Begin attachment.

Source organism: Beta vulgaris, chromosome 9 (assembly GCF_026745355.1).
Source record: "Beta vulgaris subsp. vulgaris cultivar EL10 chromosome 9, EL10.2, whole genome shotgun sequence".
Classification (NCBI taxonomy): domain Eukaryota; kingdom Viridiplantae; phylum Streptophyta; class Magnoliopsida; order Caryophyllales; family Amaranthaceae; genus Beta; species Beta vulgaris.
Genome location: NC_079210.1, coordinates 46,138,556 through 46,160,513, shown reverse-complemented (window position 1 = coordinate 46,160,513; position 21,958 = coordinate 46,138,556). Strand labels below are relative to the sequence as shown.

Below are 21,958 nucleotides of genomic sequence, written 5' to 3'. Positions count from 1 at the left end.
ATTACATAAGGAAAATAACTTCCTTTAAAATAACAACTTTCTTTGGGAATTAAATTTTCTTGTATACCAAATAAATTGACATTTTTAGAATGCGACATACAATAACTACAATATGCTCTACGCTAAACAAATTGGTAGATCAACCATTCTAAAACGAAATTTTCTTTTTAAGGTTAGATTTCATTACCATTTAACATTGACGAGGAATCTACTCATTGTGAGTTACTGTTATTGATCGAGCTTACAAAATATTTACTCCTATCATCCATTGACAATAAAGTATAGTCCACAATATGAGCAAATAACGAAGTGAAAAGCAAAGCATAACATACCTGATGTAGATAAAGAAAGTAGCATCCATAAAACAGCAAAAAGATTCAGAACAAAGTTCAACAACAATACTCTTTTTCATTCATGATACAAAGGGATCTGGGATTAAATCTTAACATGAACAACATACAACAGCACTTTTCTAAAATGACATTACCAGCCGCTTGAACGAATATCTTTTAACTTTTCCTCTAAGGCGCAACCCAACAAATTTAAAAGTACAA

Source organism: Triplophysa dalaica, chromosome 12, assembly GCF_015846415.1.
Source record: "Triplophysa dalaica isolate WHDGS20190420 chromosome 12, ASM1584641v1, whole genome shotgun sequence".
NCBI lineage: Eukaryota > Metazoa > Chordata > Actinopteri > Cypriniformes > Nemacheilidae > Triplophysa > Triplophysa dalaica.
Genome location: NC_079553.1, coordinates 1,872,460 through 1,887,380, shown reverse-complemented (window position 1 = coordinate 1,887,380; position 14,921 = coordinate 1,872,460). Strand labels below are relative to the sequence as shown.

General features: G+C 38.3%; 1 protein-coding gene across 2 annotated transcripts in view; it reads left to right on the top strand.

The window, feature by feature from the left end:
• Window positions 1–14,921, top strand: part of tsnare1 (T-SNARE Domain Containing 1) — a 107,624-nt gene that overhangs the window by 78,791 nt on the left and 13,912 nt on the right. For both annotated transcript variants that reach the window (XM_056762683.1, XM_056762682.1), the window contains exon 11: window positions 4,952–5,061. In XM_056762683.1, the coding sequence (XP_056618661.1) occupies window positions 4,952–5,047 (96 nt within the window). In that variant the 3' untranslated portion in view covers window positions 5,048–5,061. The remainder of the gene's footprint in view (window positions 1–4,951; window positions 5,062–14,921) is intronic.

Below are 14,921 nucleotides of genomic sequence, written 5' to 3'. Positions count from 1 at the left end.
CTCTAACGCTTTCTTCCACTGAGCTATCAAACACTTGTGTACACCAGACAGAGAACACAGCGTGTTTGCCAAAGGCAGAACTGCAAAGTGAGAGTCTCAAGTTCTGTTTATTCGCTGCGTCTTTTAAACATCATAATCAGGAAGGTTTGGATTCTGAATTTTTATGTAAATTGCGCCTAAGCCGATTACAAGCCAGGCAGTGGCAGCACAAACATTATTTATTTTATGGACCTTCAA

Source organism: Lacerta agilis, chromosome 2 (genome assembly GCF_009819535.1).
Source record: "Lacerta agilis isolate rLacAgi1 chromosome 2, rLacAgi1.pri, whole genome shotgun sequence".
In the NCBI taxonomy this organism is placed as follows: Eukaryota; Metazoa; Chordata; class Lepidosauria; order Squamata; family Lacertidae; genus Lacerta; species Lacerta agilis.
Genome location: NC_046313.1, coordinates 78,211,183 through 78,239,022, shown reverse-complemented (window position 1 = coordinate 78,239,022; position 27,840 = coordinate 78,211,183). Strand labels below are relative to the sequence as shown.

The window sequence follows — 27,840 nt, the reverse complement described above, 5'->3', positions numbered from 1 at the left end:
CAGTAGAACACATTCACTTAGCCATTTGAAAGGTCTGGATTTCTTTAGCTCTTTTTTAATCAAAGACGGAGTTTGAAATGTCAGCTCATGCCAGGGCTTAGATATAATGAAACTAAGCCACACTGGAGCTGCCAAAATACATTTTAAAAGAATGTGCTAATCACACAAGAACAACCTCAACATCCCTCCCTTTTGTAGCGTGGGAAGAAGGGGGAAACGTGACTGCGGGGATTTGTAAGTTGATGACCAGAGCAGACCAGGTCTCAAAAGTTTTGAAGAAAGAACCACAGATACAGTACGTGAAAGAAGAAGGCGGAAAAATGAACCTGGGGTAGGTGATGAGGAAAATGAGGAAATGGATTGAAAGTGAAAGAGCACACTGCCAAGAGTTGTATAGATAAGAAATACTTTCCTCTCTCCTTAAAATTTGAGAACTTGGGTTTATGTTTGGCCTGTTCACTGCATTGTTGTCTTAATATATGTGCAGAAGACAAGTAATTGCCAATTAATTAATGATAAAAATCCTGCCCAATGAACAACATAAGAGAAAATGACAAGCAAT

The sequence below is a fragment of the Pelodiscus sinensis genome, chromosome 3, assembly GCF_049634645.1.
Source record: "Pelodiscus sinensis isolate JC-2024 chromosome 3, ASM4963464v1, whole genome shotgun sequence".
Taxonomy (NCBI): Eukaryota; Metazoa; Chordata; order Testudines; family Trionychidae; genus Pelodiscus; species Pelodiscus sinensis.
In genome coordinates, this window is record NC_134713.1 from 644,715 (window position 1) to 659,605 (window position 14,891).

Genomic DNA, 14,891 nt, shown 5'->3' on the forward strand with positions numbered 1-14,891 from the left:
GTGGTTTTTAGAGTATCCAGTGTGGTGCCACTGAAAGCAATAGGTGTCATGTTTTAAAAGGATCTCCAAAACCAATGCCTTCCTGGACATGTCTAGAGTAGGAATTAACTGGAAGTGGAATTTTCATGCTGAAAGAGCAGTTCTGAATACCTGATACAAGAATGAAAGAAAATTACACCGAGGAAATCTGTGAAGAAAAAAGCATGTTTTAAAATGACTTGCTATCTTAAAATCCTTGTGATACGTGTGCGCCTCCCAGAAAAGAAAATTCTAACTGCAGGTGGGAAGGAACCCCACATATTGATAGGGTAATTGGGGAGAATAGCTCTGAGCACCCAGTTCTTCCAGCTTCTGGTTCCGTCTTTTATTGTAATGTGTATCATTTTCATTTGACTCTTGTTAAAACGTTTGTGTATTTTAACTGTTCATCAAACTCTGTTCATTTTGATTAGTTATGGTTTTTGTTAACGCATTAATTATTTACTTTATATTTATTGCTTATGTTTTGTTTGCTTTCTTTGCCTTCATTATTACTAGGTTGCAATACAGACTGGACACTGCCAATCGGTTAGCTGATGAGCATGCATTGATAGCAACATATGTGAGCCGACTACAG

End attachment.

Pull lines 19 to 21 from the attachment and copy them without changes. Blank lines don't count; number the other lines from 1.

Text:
Genome location: NC_046313.1, coordinates 78,211,183 through 78,239,022, shown reverse-complemented (window position 1 = coordinate 78,239,022; position 27,840 = coordinate 78,211,183). Strand labels below are relative to the sequence as shown.

The window sequence follows — 27,840 nt, the reverse complement described above, 5'->3', positions numbered from 1 at the left end:
CAGTAGAACACATTCACTTAGCCATTTGAAAGGTCTGGATTTCTTTAGCTCTTTTTTAATCAAAGACGGAGTTTGAAATGTCAGCTCATGCCAGGGCTTAGATATAATGAAACTAAGCCACACTGGAGCTGCCAAAATACATTTTAAAAGAATGTGCTAATCACACAAGAACAACCTCAACATCCCTCCCTTTTGTAGCGTGGGAAGAAGGGGGAAACGTGACTGCGGGGATTTGTAAGTTGATGACCAGAGCAGACCAGGTCTCAAAAGTTTTGAAGAAAGAACCACAGATACAGTACGTGAAAGAAGAAGGCGGAAAAATGAACCTGGGGTAGGTGATGAGGAAAATGAGGAAATGGATTGAAAGTGAAAGAGCACACTGCCAAGAGTTGTATAGATAAGAAATACTTTCCTCTCTCCTTAAAATTTGAGAACTTGGGTTTATGTTTGGCCTGTTCACTGCATTGTTGTCTTAATATATGTGCAGAAGACAAGTAATTGCCAATTAATTAATGATAAAAATCCTGCCCAATGAACAACATAAGAGAAAATGACAAGCAAT